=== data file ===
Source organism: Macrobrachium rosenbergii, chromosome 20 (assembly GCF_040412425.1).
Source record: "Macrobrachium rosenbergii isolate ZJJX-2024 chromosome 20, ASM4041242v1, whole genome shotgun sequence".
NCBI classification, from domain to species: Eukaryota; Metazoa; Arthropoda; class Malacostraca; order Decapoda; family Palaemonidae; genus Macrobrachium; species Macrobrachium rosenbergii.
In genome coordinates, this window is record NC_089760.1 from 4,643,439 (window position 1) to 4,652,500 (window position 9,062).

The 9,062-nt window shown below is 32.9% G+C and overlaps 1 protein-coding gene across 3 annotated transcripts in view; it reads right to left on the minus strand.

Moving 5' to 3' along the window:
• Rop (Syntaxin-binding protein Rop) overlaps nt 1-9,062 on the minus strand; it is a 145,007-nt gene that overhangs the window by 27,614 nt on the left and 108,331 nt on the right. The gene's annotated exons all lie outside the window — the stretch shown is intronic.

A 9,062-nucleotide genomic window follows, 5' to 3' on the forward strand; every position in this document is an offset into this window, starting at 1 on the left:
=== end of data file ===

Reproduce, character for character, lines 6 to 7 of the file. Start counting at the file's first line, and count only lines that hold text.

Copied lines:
Moving 5' to 3' along the window:
• Rop (Syntaxin-binding protein Rop) overlaps nt 1-9,062 on the minus strand; it is a 145,007-nt gene that overhangs the window by 27,614 nt on the left and 108,331 nt on the right. The gene's annotated exons all lie outside the window — the stretch shown is intronic.